|Squirrels Are Not Going Nuts by Lt Stan
It's an all-too-common call to offices of the Florida Fish and
Wildlife Conservation Commission (FWC) this time of year."
There's a squirrel in my yard with lumps all over its body and it's
jumping in the air, rolling on the ground and acting crazy. What's wrong
with it," the typical caller asks.
Although squirrels might be acting a little, well, squirrelly this time of
year, biologists say it's really nothing to get alarmed about.
" When people call they describe these unusual antics, as well as
large lumps on the squirrel's body that appear to be cancerous
tumors," said Stan Kirkland, the FWC's public information coordinator
for the Northwest Region. "The good news is the lumps are not
malignant tumors. In fact, they are caused by 'warbles,' which are Bot
fly larvae growing just under the squirrel's skin." In fact, once the
larvae emerge in the fall, the squirrel generally recovers without further
incident. However, while the insects are burrowed under the skin,
they are a real annoyance to the squirrel. "In the Southeast United
States, gray squirrels and other
rodents, and rabbits, are commonly
affected by Bot fly warbles. Horses and cattle are sometimes
affected by them too," Kirkland said.
What happens is sometime during the summer months the female Bot fly,
which resembles a small bumble bee, deposits its eggs on tree limbs or
near the entrance to a squirrel's nest or den. The unsuspecting
squirrel or rabbit comes into contact with the eggs and enters the den to
sleep. Then when it grooms itself, its body heat and moisture causes
the eggs to hatch. The newly hatched larvae then penetrate the
squirrel through a body opening and migrate to a comfortable spot just
below the skin where they cut a breathing hole and continue their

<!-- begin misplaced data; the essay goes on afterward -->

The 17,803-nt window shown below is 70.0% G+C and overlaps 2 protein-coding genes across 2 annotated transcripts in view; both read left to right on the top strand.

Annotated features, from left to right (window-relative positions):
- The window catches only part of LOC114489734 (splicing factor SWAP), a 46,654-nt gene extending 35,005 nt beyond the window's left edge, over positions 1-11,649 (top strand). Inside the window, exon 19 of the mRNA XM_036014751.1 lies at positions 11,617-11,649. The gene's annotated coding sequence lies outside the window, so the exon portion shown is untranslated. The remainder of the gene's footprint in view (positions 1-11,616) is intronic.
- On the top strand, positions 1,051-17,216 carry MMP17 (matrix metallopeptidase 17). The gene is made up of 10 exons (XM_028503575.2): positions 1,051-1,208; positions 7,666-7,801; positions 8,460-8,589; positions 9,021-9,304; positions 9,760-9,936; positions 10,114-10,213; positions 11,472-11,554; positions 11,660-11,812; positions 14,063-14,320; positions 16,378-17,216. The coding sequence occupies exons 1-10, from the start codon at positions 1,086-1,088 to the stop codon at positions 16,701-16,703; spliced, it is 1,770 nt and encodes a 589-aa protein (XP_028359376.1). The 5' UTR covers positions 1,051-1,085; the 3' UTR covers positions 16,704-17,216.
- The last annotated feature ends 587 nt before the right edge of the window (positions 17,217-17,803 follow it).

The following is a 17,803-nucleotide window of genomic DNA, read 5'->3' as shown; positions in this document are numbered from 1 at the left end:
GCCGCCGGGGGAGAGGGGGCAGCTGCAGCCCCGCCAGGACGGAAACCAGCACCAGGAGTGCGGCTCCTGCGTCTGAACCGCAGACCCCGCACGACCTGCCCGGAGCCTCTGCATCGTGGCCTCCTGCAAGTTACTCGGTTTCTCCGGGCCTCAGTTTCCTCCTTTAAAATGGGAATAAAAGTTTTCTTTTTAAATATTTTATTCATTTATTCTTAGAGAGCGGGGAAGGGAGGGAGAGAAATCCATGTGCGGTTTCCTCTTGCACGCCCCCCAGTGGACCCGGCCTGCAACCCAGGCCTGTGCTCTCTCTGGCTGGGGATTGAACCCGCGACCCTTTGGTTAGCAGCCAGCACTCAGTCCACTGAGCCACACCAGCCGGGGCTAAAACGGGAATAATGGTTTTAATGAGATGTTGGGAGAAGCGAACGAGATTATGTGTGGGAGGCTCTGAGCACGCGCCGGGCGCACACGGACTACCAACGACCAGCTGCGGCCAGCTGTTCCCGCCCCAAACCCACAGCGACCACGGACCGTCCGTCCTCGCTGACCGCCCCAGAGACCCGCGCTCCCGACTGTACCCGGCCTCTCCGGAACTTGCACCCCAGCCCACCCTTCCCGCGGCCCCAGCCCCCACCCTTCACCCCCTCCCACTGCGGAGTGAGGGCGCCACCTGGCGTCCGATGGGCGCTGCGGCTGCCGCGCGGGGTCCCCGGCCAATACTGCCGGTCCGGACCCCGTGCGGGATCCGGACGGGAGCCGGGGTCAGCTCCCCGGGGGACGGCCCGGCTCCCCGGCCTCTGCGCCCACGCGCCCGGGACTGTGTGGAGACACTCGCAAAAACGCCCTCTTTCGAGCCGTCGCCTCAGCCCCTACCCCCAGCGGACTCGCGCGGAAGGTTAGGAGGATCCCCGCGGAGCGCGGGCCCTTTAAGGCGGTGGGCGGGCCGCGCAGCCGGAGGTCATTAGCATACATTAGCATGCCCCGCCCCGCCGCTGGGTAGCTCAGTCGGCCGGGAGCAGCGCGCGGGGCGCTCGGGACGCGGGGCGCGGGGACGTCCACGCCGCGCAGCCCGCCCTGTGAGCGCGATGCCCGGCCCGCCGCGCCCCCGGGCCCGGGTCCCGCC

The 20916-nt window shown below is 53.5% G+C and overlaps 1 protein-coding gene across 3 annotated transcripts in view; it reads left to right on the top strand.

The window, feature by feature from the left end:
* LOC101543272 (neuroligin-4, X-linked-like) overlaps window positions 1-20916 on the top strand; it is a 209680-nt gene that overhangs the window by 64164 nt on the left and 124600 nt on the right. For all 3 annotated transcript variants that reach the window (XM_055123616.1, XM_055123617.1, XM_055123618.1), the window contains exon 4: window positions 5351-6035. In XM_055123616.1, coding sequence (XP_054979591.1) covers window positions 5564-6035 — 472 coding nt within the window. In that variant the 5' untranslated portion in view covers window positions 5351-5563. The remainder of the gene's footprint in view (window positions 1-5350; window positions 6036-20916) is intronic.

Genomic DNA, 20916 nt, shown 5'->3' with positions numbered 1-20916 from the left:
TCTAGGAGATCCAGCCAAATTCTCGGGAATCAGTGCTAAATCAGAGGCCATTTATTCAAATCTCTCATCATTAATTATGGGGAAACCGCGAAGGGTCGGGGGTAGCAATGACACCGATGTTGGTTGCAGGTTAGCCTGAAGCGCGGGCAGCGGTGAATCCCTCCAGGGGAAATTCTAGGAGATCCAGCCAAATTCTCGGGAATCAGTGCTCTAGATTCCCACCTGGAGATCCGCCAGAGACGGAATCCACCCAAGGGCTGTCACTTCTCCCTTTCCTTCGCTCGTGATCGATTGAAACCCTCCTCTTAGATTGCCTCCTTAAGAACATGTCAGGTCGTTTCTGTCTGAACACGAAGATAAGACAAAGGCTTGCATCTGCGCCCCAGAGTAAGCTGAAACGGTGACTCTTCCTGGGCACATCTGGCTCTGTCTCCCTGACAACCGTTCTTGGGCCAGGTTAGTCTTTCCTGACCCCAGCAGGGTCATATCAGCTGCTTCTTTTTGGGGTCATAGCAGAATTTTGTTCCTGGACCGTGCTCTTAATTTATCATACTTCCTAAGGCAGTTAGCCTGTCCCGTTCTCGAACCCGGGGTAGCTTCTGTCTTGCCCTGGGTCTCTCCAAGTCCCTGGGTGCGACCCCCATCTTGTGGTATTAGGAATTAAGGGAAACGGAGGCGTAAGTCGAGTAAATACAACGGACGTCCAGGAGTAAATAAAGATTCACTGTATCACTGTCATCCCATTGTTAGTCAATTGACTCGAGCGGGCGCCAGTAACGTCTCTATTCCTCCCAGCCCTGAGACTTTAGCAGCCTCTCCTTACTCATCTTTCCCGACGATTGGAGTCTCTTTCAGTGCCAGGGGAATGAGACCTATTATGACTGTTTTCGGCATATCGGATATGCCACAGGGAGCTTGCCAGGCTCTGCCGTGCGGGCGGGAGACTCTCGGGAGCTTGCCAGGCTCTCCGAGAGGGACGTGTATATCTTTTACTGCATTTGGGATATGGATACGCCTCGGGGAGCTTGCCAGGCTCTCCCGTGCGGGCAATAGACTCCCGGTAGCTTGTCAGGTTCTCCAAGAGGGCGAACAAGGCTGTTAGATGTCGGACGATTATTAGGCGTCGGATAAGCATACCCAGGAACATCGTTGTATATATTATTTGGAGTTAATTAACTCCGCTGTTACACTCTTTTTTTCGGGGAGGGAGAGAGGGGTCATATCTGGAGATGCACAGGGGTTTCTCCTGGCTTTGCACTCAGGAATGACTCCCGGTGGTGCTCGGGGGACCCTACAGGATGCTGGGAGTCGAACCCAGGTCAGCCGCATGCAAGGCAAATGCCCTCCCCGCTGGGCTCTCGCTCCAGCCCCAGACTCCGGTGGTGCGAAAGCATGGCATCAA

development. Sometime during the fall the larvae will emerge from the
skin, drop to the ground and then pupate in the ground until next summer,
when they'll re-emerge as a fly and begin the process again.
"In gray squirrels, the larvae are most abundant in the late summer
and early fall. This is why people are seeing the lumps right
now," Kirkland said. "A few squirrels may become
debilitated if they are heavily infested, but most will suffer no
permanent effects from the parasite." In terms of health
issues, there is no threat to humans or pets from the larvae itself or the
affected animals. Most of the time squirrels that have warbles
recover fairly quickly in a matter of days.
Florida's small game season for squirrels comes later in the fall and
hunters rarely kill squirrels then that have Bot fly warbles. For
the time being, however, the best thing to do if you see these odd-acting
squirrels is to simply leave them alone and let nature take its course.
Eventually the problem will take care of itself and the squirrels will go
about the business of being squirrels.
For more information contact Florida Fish and
Wildlife Conservation Commission: Lt. Stan Kirkland